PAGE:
Mudcat Café message #1486517 The Mudcat Café TM
Thread #81244   Message #1486517
Posted By: GUEST,AMos
17-May-05 - 09:16 AM
Thread Name: BS: Liberal Media getting Soldiers Killed...
Subject: RE: BS: Liberal Media getting Soldiers Killed...
Your use of the word liberal is puffed up and inaccurate, Hub-me-boy.

Here's a thread on the origins of liberal thought.

HEre are a few definitons:

broad: showing or characterized by broad-mindedness; "a broad political stance"; "generous and broad sympathies"; "a liberal newspaper"; "tolerant of his opponent's opinions"
having political or social views favoring reform and progress
tolerant of change; not bound by authoritarianism, orthodoxy, or tradition
a person who favors a political philosophy of progress and reform and the protection of civil liberties

a person who favors an economic theory of laissez-faire and self-regulating markets

Liberalism is a political current embracing several historical and present-day ideologies that claim defense of individual liberty as the purpose of government. It typically favors the right to dissent from orthodox tenets or established authorities in political or religious matters. In this respect, it is sometimes held in contrast to conservatism. Since liberalism also focuses on the ability of individuals to structure their own society, it is almost always opposed to totalitarianism, and often to collectivist ideologies, particularly communism.

ANd here's an excerpt on the origins of liberalism as apolitical school of thought:

The Oxford English Dictionary (OED) indicates that the word liberal had long been in the English language with the meanings of "befitting free men, noble, generous" as in liberal arts; also with the meaning "free from restraint in speech or action", as in liberal with the purse, or liberal tongue, usually as a term of reproach but, beginning 1776–88 imbued with a more favorable sense by Edward Gibbon and others to mean "free from prejudice, tolerant."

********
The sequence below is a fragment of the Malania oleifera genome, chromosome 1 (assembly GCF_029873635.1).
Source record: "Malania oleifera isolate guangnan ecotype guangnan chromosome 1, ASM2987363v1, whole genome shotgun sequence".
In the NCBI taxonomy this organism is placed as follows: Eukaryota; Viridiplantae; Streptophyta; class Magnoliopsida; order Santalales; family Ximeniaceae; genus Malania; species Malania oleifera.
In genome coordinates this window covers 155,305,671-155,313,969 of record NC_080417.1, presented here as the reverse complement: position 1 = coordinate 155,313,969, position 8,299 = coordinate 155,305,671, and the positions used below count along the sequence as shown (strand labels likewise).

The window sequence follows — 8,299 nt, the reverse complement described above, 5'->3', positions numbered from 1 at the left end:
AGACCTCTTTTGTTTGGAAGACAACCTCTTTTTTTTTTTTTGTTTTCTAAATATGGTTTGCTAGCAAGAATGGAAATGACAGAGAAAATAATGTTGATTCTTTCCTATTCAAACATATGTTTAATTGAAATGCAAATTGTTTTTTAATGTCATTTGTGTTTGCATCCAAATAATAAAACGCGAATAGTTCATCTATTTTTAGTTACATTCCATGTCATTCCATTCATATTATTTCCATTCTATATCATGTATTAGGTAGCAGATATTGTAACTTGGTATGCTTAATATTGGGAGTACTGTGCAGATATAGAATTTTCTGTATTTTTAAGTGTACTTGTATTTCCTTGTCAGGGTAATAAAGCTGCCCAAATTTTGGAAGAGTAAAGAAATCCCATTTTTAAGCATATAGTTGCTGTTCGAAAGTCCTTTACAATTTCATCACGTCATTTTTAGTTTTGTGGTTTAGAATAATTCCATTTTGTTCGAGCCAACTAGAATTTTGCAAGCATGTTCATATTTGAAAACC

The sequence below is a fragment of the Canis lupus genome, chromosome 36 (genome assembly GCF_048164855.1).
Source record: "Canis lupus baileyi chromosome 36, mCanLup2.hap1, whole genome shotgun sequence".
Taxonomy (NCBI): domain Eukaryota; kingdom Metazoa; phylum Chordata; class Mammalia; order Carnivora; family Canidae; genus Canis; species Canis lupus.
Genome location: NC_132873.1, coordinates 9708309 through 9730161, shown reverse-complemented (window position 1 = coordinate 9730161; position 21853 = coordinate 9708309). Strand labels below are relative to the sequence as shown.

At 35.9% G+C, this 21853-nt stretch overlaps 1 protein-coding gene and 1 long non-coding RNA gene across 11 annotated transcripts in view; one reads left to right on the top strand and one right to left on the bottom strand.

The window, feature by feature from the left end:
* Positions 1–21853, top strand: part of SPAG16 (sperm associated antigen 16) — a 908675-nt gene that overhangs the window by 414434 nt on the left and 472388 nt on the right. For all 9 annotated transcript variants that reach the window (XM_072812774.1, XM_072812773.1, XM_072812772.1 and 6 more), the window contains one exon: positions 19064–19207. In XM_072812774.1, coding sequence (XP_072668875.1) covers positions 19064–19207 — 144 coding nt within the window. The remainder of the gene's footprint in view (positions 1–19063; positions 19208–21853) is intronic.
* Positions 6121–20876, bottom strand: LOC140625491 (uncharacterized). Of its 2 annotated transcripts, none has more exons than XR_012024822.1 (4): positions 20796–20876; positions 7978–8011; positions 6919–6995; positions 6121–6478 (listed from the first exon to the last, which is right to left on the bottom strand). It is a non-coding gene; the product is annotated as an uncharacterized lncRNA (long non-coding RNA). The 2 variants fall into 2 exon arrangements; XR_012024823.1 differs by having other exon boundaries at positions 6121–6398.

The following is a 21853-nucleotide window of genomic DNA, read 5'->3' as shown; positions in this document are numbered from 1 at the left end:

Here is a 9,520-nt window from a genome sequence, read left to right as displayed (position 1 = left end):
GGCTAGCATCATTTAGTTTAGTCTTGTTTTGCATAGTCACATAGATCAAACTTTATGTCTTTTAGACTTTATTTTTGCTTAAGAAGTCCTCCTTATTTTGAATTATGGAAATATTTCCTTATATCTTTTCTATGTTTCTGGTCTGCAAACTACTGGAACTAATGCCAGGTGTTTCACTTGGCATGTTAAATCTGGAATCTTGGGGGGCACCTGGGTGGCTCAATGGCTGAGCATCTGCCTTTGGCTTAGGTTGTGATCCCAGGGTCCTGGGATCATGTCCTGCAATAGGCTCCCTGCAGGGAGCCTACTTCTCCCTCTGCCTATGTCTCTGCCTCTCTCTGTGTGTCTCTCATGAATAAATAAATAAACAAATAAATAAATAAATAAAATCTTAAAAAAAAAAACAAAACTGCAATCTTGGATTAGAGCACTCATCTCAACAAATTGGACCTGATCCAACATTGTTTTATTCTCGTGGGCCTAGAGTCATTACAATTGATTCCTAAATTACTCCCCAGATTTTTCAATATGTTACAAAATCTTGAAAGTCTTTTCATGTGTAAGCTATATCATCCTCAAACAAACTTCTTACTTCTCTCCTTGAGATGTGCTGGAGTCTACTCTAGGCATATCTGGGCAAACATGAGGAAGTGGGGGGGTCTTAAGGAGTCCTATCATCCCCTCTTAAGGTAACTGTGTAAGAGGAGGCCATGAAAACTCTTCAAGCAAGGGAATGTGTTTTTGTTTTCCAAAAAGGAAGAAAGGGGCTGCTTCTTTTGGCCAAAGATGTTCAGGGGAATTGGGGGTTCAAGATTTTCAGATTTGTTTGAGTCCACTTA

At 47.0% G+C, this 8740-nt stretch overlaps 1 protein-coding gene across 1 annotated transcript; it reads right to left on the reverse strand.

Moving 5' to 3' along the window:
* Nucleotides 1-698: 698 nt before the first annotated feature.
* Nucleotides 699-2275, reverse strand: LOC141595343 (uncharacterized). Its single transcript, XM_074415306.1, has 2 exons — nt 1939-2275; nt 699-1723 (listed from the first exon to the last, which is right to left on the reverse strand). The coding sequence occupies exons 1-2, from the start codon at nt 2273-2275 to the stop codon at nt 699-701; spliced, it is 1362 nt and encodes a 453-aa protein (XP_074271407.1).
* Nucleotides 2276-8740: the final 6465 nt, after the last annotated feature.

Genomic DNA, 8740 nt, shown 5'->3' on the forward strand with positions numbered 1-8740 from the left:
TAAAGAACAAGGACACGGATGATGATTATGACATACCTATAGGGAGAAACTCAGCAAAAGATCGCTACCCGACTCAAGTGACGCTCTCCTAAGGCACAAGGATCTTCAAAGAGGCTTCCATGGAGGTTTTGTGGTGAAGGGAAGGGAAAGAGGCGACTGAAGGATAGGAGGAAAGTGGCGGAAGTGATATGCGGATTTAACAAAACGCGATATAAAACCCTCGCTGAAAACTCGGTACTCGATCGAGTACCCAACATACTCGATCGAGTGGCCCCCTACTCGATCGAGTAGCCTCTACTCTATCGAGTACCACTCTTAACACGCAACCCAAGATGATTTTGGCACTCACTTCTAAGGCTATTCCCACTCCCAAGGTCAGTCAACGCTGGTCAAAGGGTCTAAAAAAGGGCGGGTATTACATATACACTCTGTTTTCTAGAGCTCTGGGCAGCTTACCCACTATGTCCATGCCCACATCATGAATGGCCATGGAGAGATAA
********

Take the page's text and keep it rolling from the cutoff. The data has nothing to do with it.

The first English-language use to mean "tending in favor of freedom and democracy" according to the OED dates from about 1801 and comes from the French libéral, "originally applied in English by its opponents (often in Fr. form and with suggestions of foreign lawlessness)". They give early English-language citation, "1801 Hel. M. WILLIAMS, Sk. Fr. Rep. I. xi. 113," presumably Helen Maria Williams, Sketches of the State of Manners and Opinions in the French Republic: "The extinction of every vestige of freedom, and of every liberal idea with which they are associated."
The editors of the Spanish constitution of Cadiz in 1812 may have been the first to use the word liberal in a political sense as a noun. They named themselves the Liberales, to state that they opposed the absolutist power of the Spanish monarchy.
Usage of the word liberalism

The word liberalism has several different, but generally related, political meanings. In its original political meaning, the term "liberal" refers to a political philosophy, founded on the principles of the Enlightenment, that tries to circumscribe the limits of political power and to define and support individual rights. In the present, a variety of ideologies attempt to claim the mantle of 19th century liberalism, from libertarianism via social-liberalism to American liberalism.
Liberals throughout the world understand liberalism as embracing a tradition rooted in the Enlightenment, the American War of Independence, the more moderate bourgeois elements of the French Revolution, and the European Revolutions of 1848, with philosophical roots going back to the Renaissance traditions of empiricism (Sir Francis Bacon), humanism (Erasmus), and pragmatism (Niccolò Machiavelli).
The original Enlightenment thinkers, such as John Locke and Baron de Montesquieu, attempted to establish limits on existing political powers by asserting that there were natural rights and fundamental laws of governance that not even kings could overstep without becoming tyrants. This was combined with the idea that commercial freedom would best benefit the whole of the political order, an idea that would later be associated with the advocacy of capitalism, and which was drawn from the works of Adam Smith and David Ricardo. The next important piece of the triad of ideas of liberalism, was the idea of popular self-determination. Most liberals support a combination of these ideas, although many would ascribe more importance to one of them than to the other two.

Note that the use of hateful generalizations is not included.